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In modern English usage, the word Copt refers to Christian natives of Egypt, in particular members of the Coptic Orthodox Church. Arabic historians, such as al-Maqrizi, also use the Arabic equivalent of the word to refer to pre-Islamic native Egyptians regardless of religion. Some modern Egyptian nationalists use Copt in a similarly generic sense to signify any native of Egypt. It should also be noted that Egyptian Christians seldom use the word Copt to refer to themselves, but use Christian instead.
The English word Copt is from New Latin Coptus, which is derived from Arabic qubṭ قبط (pl. أقباط aqbāṭ), an Arabisation of the Coptic word kubti (Bohairic) and/or kuptaion (Sahidic). The Coptic itself is derived from the Greek word Αἴγύπτιος aiguptios "Egyptian", from Αἴγύπτος "aiguptos" "Egypt".
The Greek term for "Egypt" has a long history. It goes back to the Mycenaean language (an early form of Greek) where the word a3-ku-pi-ti-jo (lit. "Egyptian"; used here as a man's name) was written in Linear B. This Mycenaean form is from Egyptian ḥwt-k3-ptḥ ("Hut-ka-Ptah"), literally "Estate (or 'House') of Ptah" (cf. Akkadian āluḫi-ku-up-ta-aḫ), the name of the temple complex of the god Ptah at Memphis. As the chief temple precinct of the capital of Egypt, the name was applied to the entire city of Memphis and ultimately to the country as a whole. (A similar situation is observed in the name Memphis [Greek Μέμφις], which comes from the Egyptian name of the pyramid complex of king Pepi II, mn nfr ppy (lit. "Estabished in Perfection (or 'Beauty') is Pepy") at Saqqara but which was applied to the nearby capital city.) Interestingly, this usage survived in Sahidic as Gupton and Kupton, meaning "Memphis".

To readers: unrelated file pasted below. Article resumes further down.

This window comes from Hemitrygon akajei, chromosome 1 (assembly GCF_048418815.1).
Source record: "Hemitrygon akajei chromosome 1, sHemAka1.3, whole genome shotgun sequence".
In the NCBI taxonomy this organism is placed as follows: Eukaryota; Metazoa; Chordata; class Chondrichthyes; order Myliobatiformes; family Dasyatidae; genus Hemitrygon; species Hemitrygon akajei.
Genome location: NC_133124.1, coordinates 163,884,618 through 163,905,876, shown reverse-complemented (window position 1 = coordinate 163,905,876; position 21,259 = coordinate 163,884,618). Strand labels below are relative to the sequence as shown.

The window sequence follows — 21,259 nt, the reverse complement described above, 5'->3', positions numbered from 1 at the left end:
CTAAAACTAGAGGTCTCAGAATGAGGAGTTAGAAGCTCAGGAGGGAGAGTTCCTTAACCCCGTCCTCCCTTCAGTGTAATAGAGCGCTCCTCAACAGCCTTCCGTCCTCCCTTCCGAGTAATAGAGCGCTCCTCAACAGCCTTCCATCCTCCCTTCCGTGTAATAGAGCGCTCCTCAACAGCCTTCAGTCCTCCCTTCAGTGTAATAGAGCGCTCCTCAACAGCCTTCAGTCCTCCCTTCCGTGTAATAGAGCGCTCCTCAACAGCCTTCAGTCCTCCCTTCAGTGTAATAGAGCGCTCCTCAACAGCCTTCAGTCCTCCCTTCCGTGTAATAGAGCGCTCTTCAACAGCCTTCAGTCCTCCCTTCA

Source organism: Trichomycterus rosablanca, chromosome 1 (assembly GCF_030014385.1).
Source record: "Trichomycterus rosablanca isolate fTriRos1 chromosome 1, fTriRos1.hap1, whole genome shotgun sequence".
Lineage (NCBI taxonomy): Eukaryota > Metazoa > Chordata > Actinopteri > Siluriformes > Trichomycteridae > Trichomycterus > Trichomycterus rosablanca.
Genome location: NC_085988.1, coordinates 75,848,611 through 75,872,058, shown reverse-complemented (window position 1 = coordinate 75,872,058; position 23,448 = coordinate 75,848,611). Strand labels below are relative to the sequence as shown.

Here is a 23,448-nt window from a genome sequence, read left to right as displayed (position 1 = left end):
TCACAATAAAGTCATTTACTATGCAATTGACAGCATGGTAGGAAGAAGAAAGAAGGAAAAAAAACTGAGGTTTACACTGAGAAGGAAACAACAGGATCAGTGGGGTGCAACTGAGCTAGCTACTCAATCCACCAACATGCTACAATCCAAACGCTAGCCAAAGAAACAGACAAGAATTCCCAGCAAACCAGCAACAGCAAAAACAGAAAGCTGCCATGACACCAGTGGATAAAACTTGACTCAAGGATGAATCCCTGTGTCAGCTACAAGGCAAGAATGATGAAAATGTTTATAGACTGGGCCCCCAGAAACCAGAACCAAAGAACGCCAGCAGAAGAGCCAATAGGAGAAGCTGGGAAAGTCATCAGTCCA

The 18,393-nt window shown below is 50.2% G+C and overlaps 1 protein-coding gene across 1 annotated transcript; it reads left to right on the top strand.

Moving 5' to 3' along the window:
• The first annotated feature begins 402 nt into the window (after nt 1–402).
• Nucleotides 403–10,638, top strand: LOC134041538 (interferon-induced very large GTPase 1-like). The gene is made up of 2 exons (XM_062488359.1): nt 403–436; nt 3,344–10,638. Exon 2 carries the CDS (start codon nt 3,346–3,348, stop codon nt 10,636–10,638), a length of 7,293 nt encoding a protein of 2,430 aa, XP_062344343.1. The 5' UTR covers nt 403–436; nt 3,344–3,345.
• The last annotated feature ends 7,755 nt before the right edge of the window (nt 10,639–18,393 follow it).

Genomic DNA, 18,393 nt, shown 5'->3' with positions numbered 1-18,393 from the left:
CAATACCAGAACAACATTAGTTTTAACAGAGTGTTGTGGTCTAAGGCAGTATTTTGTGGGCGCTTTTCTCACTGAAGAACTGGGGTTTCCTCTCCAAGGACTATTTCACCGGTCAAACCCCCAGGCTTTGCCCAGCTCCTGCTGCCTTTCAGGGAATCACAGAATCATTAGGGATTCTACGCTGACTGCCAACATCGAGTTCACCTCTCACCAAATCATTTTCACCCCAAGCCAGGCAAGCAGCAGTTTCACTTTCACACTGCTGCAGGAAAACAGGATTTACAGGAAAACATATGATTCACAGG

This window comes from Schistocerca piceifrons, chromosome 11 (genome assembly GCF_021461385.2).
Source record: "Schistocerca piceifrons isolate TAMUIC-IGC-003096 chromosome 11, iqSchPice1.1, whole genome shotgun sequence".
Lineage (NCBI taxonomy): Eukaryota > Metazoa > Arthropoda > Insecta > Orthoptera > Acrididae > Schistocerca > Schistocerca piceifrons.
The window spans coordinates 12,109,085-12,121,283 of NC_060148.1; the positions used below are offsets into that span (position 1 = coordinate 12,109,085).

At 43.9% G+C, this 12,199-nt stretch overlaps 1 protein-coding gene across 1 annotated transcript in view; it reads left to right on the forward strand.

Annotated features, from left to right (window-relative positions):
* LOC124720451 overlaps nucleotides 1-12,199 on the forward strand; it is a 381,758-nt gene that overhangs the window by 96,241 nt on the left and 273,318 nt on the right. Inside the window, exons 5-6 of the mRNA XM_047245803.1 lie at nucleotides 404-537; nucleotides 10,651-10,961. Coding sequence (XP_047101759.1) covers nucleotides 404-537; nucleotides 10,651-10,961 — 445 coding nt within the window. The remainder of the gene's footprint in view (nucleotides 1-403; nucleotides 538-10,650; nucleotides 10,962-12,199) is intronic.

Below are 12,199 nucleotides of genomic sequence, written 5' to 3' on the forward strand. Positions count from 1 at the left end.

The older theory that the Arabic word qubṭ "Copt" was an Arabisation of the Greek name of the town of Κόπτος Coptos (modern قفط Qifṭ; Coptic Kebt and Keft) is generally no longer accepted.
References to Copts in the Coptic language are both Greek and Coptic in origin. The words kuptaion (Sahidic) and kubti (Bohairic) are known, but are used in the surviving texts to refer to the language, rather than the people; these both derive from Greek Αἴγύπτιος aiguptios "Egyptian". The "native" Coptic term referring to Copts was rem en kēme (Sahidic), lem en kēmi (Fayyumic), rem en khēmi" (Bohairic), etc., literally "people of Egypt"; cf. Egyptian rmṯ n kmt, Demotic rmt n kmỉ.
In modern usage, the word "Copt" has become synonymous with the Christian minority of Egypt as some Egyptian Christians claim exclusive, direct ancestry from the Egyptians of Pharaonic times. This, however is a controversial subject lacking evidence confirming its validty, the exclusion of non-Christian Egyptians from such ancestry.
- From the Greek word Αἴγύπτος "aiguptos", the name for Egypt in many European languages was derived.
- The word qabāṭī قباطي, a kind of textile import from Egypt and which was used to cover the Kaaba since before Islam, is derived from Arabic قبط qubṭ.
- The English word gypsy is derived from the Middle English egypcien meaning "Egyptian". Likewise, the Spanish word gitano, also meaning gypsy, derives from a common Latin source. This is due to the mistaken belief that gypsies were of Egyptian origin. Gypsy and the (probably) related term, gyp ("to swindle or cheat") are generally viewed as being pejorative; see the article Roma (people).
- In modern Egyptian Arabic, the word koftes (pl. kafatsa), used colloquially to refer to Christians in pejorative manner, is perhaps an Egyptianised form of the Latin Coptus, under phonetic and linguistic factors different from those which existed when qubṭ was derived from Greek aiguptios. This, however, seems unlikely.
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